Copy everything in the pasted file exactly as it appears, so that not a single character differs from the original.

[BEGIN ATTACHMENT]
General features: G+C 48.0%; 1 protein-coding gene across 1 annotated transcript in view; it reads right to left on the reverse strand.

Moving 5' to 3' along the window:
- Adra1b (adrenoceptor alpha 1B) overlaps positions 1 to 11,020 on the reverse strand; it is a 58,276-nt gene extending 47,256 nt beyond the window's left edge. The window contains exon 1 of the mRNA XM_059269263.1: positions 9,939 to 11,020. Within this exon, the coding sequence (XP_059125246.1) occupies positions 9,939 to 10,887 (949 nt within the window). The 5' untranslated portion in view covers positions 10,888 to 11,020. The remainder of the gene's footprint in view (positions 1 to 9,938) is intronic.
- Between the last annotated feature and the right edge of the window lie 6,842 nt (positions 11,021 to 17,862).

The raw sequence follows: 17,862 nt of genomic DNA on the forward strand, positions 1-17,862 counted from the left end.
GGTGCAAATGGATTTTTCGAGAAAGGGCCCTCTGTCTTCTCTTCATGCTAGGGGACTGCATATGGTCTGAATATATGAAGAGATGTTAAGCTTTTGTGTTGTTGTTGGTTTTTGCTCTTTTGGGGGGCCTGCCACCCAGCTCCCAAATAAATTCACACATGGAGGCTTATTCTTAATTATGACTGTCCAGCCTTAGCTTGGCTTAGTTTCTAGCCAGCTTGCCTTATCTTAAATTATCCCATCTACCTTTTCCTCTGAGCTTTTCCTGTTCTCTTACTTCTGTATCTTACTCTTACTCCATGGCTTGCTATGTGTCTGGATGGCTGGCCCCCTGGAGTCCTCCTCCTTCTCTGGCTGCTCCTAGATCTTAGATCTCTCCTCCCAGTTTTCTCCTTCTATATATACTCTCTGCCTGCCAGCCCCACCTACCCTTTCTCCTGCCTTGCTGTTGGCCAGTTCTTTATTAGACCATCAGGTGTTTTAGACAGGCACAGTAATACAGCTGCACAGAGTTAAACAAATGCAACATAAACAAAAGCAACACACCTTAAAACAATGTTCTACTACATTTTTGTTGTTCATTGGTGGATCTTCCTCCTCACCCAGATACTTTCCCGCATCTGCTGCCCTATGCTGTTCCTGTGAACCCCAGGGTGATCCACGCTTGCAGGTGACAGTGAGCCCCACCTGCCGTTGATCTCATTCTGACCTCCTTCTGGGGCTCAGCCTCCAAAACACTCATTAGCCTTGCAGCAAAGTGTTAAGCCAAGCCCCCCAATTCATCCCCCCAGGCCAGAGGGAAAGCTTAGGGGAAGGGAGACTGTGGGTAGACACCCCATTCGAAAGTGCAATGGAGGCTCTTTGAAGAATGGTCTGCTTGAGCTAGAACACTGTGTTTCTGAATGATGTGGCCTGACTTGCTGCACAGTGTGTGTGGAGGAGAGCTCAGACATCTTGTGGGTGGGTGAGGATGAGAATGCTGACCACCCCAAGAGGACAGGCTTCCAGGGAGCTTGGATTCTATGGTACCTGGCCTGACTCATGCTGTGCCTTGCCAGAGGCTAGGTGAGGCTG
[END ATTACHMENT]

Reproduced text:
General features: G+C 48.0%; 1 protein-coding gene across 1 annotated transcript in view; it reads right to left on the reverse strand.

Moving 5' to 3' along the window:
- Adra1b (adrenoceptor alpha 1B) overlaps positions 1 to 11,020 on the reverse strand; it is a 58,276-nt gene extending 47,256 nt beyond the window's left edge. The window contains exon 1 of the mRNA XM_059269263.1: positions 9,939 to 11,020. Within this exon, the coding sequence (XP_059125246.1) occupies positions 9,939 to 10,887 (949 nt within the window). The 5' untranslated portion in view covers positions 10,888 to 11,020. The remainder of the gene's footprint in view (positions 1 to 9,938) is intronic.
- Between the last annotated feature and the right edge of the window lie 6,842 nt (positions 11,021 to 17,862).

The raw sequence follows: 17,862 nt of genomic DNA on the forward strand, positions 1-17,862 counted from the left end.
GGTGCAAATGGATTTTTCGAGAAAGGGCCCTCTGTCTTCTCTTCATGCTAGGGGACTGCATATGGTCTGAATATATGAAGAGATGTTAAGCTTTTGTGTTGTTGTTGGTTTTTGCTCTTTTGGGGGGCCTGCCACCCAGCTCCCAAATAAATTCACACATGGAGGCTTATTCTTAATTATGACTGTCCAGCCTTAGCTTGGCTTAGTTTCTAGCCAGCTTGCCTTATCTTAAATTATCCCATCTACCTTTTCCTCTGAGCTTTTCCTGTTCTCTTACTTCTGTATCTTACTCTTACTCCATGGCTTGCTATGTGTCTGGATGGCTGGCCCCCTGGAGTCCTCCTCCTTCTCTGGCTGCTCCTAGATCTTAGATCTCTCCTCCCAGTTTTCTCCTTCTATATATACTCTCTGCCTGCCAGCCCCACCTACCCTTTCTCCTGCCTTGCTGTTGGCCAGTTCTTTATTAGACCATCAGGTGTTTTAGACAGGCACAGTAATACAGCTGCACAGAGTTAAACAAATGCAACATAAACAAAAGCAACACACCTTAAAACAATGTTCTACTACATTTTTGTTGTTCATTGGTGGATCTTCCTCCTCACCCAGATACTTTCCCGCATCTGCTGCCCTATGCTGTTCCTGTGAACCCCAGGGTGATCCACGCTTGCAGGTGACAGTGAGCCCCACCTGCCGTTGATCTCATTCTGACCTCCTTCTGGGGCTCAGCCTCCAAAACACTCATTAGCCTTGCAGCAAAGTGTTAAGCCAAGCCCCCCAATTCATCCCCCCAGGCCAGAGGGAAAGCTTAGGGGAAGGGAGACTGTGGGTAGACACCCCATTCGAAAGTGCAATGGAGGCTCTTTGAAGAATGGTCTGCTTGAGCTAGAACACTGTGTTTCTGAATGATGTGGCCTGACTTGCTGCACAGTGTGTGTGGAGGAGAGCTCAGACATCTTGTGGGTGGGTGAGGATGAGAATGCTGACCACCCCAAGAGGACAGGCTTCCAGGGAGCTTGGATTCTATGGTACCTGGCCTGACTCATGCTGTGCCTTGCCAGAGGCTAGGTGAGGCTG